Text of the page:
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Saturday, August 08, 2009

TELL TALE POE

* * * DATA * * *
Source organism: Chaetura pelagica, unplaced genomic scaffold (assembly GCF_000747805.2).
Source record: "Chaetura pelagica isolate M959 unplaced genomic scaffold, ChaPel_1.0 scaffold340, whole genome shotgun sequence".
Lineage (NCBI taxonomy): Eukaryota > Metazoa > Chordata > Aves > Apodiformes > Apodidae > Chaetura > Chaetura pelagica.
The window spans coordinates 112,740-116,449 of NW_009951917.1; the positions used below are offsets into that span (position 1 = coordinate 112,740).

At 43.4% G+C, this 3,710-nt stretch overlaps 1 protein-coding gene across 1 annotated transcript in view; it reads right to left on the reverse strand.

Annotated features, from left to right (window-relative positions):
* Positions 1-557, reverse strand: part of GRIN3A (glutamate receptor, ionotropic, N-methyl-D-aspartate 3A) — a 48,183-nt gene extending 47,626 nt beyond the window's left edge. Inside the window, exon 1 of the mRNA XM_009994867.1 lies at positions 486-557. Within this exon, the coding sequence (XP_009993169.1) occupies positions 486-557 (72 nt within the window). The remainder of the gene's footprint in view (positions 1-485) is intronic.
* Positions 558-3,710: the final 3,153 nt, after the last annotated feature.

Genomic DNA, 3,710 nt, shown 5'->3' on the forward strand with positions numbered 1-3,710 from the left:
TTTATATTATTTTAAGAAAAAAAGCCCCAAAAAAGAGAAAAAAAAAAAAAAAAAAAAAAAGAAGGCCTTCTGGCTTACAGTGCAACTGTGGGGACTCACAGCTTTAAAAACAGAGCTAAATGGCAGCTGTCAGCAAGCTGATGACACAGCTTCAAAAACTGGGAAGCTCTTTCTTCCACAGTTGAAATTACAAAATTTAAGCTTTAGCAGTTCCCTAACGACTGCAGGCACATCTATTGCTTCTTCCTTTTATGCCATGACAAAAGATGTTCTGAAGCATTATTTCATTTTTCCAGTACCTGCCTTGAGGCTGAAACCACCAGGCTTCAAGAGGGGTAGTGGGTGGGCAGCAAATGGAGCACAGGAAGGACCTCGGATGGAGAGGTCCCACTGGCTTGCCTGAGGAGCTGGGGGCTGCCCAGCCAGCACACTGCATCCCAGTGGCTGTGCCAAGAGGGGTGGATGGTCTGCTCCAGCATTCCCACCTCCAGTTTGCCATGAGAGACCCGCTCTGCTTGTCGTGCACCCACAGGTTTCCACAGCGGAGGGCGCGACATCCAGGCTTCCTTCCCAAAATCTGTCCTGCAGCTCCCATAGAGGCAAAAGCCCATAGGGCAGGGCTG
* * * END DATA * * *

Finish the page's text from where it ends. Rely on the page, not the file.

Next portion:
I admit I smiled when it was revealed that Martin Eisenstadt, the McCain campaign staffer who admitted to being the source behind the “Sara Palin is an diva” leaks during the 2008 Republican campaign, turned out to actually be the team of Dan Mirvish and Etan Gorlin. These two pranksters had actually taken the time to “Punk” the media by inventing Mr. Eisenstadt. And a lot of major media had swallowed their gag. But I smiled at the adolescence of the thing, not the inventiveness. Claiming to have fooled the news media is like claiming credit for inventing the “Get the Ball-Where’s the ball” game with your dog. It’s been done before; a lot.In August of 1835 the “Penny Dreadful” New York Sun published a series of articles entitled “Great Astronomical Discoveries Lately Made by Sir John Herschel…” John Herschel was a famous astronomer who was the son of a famous astronomer. Using a new telescope he reported that he had observed on the moon “…nine species of mammalian …” including tail-less beavers that walked on two legs and lived in huts, unicorns and four foot tall people with bat wings.Of course Sir John Herschel had made no such report because he wasn’t nuts. But neither was Richard Adams Locke (above), who was the grandson of the philosopher and the actual author of the moon-beavers story. He was a one-time editor of the Sun, and an acquaintance of Edgar Allen Poe - who claimed he knew of “…no person possessing so fine a forehead as Mr. Locke”. The story of the moon-beavers raised the Sun's circulation from 15,00 t0 more than 19,000, which gave it an advantage in its sales war with its rival New York Herald. On September 18, 1835 the paper admitted the joke, and the only people not laughing were the editors of the Herald, who felt they had been made to look foolish for not knowing it had been a gag. But it is helpful to remember that in our age with unlabeled Corporate Video News Releases (VNRs) padding out local news programming from sea to shinning sea it’s gotten easier to fool the fools, not harder. In Edgar Allen Poe’s day fake news had to be an inside job. Even Edgar himself did it.Edgar had already written “The Tell-Tale Heart” and “Murders in the Rue Morgue” but when he moved to Baltimore with a sick wife he had just $5 in his pocket. And myself , as a hungry writer, who has produced articles for such distinguished men’s publications as “Velvet” and “Velvet Talks”, (back in the 1980's they paid $125 for 1200 obscene words and $25 for three accompanying obscene “letters”) I sympathize with Edgar.Now, Edgar Allen Poe was “odd”. Both his parents died when he was young. He was adopted by a wealthy manic-depressive patriarch who was alternately loving and vicious toward him. The result was that Edgar became an un-socialized morose alcoholic who as a college student confided to his roommate that he had “joked” that he was going to murder their landlord, and the landlord had believed him: ha, ha.Edgar had gotten married when he was 25, to the sickly Miss Virginia Clemm, who was just 13 years old - Sigmund Freud would have had a field day with this guy. Faced with imminent starvation Edgar sought out Locke’s advice, and probably based on what Locke told him, Edgar wrote what would later would be called “The Great Balloon Hoax of 1844”, or as I like to call it, “72 Hours of Hot Air”. The headlines in the Sun read, “Astounding News by Express, via Norfolk! The Atlantic Crossed in Three days!...in the Steering Balloon “Victoria”, after a passage of Seventy-five hours from Land to Land! Full Particulars of the Voyage!” According to the 5,000 word front page story, the plan had been to cross the English Channel suspended beneath a silk dirigible filled with 40,000 cubic feet of coal tar gas. But once airborne above Wales, and impressed with their “Archimedean Screw” propeller, the decision was made “on the fly” to sail to North America instead. “We soon found ourselves driving out to sea at the rate of not less, certainly, than 50 or 60 miles an hour…as the shades of night have closed around us, we made a rough estimate of the distance traversed. It could not have been less than 500 miles…The wind was from the East all night…We suffered no little from cold and dampness…"Sunday, the 7th, this morning the gale…had subsided to an eight or nine knot breeze, and bears us, perhaps, 30 miles an hour or more…at sundown, we are holding our course due West...Monday the 8th, the wind was blowing steadily and strongly from the North-East all day…Tuesday, the 9th. One P.M. We are in full view if the low coast of South Carolina. The great problem is accomplished. We have crossed the Atlantic – fairly and easily in a balloon! God be praised!”According to Edgar’s unbiased reporting, on the day of publication the Sun’s offices were besieged. “As soon as the first copies made their way into the streets, they were bought up," wrote Edgar, "at almost any price. I saw a half a dollar given, in one instance, for a single paper…I tried, in vain, during the whole day, to get possession of a copy.” And Edgar was there in the crowd, telling anyone who would listen, that he was the author of the story, and…that it was a gag. Now why would he do that?Poor old Edgar had a number of personality traits that confused even the people who liked him. For instance, he could not stop himself from maintaining contact with Elizabeth Ellet, a carnivorous little “pot-stirrer” and bad writer who made passes at Edgar in German. I mean, German has always been the language of love, hasn’t it? “Halten Sie mich schlieben, meine little Turtle Dove?” Doesn’t that make you feel all romantic? And then when Edgar cut off all contact with her, she told her brother that Edgar had insulted her. And he challenged Edgar to a duel. Luckily, since Edgar didn't own a gun the two fools ended up beating each other up, over a woman who clearly didn’t think much of either of them; men. Sigh.The point of all this, it seems to me, is that idiots who spend their time and energy perpetuating a hoax on the public are hoping the public will not be insulted. But even if the public is willing to laugh at themselves once, the chances are they will not trust the same source a second time, ever. Or, in the imortal words of George W. Bush, "...fool me once, shame on — shame on you. Fool me — you can't get fooled again." The very day after the Sun published the balloon hoax there appeared on the back page of the paper the following notice; “…the mails from the south…not having brought confirmation of the balloon from England…we are inclined to believe that the intelligence is erroneous”. Well, that’s one way to maintain journalistic integrity: NOT!Me, I’m willing to bet that Edgar was paid $25 for writing the back page mea culpa. The publishing business hasn’t changed much in 200 years. And neither has the life of writers. Edgar’s wife died of tuberculoses in New York, three years after the Balloon Hoax.And two years later the New York Sun, which sold for a penny a copy, was bought for $250,000 (more than $6 million in today’s money). That was the same year Edgar Allen Poe died in Baltimore, flat broke as usual. Sigh. - 30 -